Does Coffee Protect You from Getting Diabetes?

Type 2 diabetes mellitus (T2DM) is one of the leading causes of death in the world. The number of patients with this disease has dramatically increased, especially in developing countries. The International Diabetes Federation estimated that the diabetes population will reach 380 million globally by 2025.

Perhaps as a result of increased bad diet habits and physical inactivity, the prevalence of obesity as well as T2DM had increased in past decades. 

The International Diabetes Federation proposed that the causes of increase in diabetes prevalence were because of population ageing, unhealthy diet, obesity and a sedentary lifestyle. Evidence also found that psychosocial stress, depression and environmental pollutants may affect the risk for T2DM.

A study conducted in China and several other studies have demonstrated the inverse association between coffee consumption and T2DM prevalence and fasting glucose levels. They have found that coffee consumption protects against T2DM in a dose response manner. Different mechanisms have been proposed to explain the association between coffee consumption and T2DM. Some of them are: 

  • Magnesium: a component of coffee and higher magnesium intake from food can improve insulin resistance, glycemic control and reduce the risk of T2DM. In the Chinese study they saw that serum magnesium levels increased with frequency of coffee intake and subjects without diabetes had greater serum magnesium levels than subjects with diabetes.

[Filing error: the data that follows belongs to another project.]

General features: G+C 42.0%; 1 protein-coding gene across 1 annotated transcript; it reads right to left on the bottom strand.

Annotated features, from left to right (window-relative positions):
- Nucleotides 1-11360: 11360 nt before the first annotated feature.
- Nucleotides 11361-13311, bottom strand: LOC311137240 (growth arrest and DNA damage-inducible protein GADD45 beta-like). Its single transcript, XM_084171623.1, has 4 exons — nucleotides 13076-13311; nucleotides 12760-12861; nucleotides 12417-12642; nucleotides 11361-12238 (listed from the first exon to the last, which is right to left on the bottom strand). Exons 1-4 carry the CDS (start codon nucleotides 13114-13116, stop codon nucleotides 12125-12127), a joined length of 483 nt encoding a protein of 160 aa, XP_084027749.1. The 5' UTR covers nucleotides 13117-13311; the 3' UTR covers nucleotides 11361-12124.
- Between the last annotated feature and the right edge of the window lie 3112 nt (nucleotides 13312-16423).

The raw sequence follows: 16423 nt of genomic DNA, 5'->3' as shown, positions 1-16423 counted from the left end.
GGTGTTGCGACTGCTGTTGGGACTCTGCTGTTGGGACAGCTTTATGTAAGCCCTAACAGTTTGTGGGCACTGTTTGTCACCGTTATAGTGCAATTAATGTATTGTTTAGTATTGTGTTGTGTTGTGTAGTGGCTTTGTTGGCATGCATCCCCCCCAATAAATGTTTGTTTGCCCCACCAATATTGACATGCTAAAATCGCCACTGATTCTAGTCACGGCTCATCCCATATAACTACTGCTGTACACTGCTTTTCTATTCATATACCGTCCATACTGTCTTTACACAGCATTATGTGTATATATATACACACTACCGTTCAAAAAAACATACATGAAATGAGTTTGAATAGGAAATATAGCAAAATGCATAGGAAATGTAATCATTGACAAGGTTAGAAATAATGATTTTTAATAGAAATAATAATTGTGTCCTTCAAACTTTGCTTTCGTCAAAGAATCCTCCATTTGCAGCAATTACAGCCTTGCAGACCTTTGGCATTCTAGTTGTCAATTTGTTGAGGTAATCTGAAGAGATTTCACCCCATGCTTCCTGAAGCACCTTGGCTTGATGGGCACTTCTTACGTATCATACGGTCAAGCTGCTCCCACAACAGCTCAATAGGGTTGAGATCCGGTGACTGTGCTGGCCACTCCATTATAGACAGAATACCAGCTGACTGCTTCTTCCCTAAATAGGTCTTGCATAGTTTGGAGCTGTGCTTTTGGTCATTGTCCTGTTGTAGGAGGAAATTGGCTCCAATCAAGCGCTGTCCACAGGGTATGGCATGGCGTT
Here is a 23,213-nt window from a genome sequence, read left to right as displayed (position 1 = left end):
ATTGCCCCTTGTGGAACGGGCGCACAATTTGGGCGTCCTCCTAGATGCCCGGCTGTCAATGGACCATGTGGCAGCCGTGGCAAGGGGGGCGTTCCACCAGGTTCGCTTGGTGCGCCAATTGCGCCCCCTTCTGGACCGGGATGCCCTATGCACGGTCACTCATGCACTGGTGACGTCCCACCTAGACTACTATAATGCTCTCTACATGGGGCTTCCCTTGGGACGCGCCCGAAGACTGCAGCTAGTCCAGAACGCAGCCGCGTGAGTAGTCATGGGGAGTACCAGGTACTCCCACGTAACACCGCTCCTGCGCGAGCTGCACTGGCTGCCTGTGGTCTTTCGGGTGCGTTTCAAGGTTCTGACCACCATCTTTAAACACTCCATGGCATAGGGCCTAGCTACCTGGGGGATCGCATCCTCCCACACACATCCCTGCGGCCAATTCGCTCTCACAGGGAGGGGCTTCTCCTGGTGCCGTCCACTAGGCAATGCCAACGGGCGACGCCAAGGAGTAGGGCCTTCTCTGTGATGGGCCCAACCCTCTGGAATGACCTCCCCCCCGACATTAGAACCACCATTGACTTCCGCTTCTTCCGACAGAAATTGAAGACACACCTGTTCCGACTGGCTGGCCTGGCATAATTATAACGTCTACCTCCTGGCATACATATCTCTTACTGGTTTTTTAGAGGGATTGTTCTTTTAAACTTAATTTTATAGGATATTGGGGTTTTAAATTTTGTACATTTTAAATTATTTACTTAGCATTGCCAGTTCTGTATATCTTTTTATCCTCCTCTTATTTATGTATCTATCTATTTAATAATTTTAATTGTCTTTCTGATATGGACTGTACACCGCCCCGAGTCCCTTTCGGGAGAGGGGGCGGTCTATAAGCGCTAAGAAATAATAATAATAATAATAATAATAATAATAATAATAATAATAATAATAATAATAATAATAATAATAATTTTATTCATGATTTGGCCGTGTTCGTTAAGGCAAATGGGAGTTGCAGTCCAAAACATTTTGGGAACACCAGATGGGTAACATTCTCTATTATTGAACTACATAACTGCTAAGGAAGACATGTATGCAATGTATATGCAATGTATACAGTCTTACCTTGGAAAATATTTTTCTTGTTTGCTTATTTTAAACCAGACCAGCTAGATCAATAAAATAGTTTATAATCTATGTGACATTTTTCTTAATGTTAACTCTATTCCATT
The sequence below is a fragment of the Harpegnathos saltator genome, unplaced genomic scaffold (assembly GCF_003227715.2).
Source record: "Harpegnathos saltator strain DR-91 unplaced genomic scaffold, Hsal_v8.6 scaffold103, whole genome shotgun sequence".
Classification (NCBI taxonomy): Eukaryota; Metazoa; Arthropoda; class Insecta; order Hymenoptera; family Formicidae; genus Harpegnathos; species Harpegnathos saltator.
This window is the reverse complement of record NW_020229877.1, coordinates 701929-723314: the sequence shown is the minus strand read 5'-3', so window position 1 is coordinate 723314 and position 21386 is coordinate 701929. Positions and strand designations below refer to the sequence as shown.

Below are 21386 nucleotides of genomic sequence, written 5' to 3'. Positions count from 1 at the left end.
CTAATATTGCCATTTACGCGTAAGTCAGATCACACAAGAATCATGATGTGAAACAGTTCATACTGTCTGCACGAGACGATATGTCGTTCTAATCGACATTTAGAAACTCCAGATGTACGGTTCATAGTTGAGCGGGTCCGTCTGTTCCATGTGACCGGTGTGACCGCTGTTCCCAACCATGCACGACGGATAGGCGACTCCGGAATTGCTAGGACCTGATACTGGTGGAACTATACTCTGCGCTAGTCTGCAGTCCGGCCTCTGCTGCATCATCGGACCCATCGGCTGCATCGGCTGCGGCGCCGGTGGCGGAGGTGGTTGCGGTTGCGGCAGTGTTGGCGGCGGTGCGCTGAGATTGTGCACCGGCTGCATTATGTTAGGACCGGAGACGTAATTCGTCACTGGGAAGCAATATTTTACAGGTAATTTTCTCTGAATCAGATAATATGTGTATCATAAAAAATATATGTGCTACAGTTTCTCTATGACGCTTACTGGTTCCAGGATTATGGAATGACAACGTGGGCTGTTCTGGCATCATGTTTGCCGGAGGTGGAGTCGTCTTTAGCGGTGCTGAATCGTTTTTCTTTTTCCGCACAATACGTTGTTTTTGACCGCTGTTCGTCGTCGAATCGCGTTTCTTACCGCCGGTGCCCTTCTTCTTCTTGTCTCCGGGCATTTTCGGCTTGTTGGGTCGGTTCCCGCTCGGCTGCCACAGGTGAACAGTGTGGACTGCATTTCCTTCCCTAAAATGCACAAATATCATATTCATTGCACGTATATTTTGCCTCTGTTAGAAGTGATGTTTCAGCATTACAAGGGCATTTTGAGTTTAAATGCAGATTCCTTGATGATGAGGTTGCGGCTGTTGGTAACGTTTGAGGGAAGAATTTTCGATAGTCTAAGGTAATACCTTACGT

• Stimulation of thermogenesis and increased energy expenditure: this can result in weight reduction. 
  • Antioxidants: they promote insulin sensitivity, thus preventing or delaying the development of T2DM.
  • Chlorogenic acid, quinic acid, trigonelline: these substances have been reported to improve glucose metabolism.
  • Reduction of subclinical inflammation: which represents a potential link between coffee and diabetes risk.

How much coffee is considered protective? 

  • According to this study, coffee consumption of more than seven times per week is associated with a 63% lower risk for T2DM.
  • Another study made in Singapore found that coffee intake of more than 4 cups per day reduced diabetes risk by 30%. 

Source: Lin, W.-Y., Xaiver Pi-Sunyer, et al. Coffee consumption is inversely associated with type 2 diabetes in Chinese. European Journal of Clinical Investigation, 41(6), 659–666.